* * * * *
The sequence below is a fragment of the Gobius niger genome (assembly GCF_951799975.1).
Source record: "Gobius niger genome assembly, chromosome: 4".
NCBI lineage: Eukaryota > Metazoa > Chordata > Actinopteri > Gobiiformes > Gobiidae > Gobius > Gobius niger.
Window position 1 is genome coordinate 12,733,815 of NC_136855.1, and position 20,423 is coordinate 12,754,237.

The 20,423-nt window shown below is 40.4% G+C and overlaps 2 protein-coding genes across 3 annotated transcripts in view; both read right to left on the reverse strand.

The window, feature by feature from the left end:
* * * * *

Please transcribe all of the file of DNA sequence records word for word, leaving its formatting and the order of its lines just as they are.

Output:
The sequence below is a fragment of the Gobius niger genome (assembly GCF_951799975.1).
Source record: "Gobius niger genome assembly, chromosome: 4".
NCBI lineage: Eukaryota > Metazoa > Chordata > Actinopteri > Gobiiformes > Gobiidae > Gobius > Gobius niger.
Window position 1 is genome coordinate 12,733,815 of NC_136855.1, and position 20,423 is coordinate 12,754,237.

The 20,423-nt window shown below is 40.4% G+C and overlaps 2 protein-coding genes across 3 annotated transcripts in view; both read right to left on the reverse strand.

The window, feature by feature from the left end: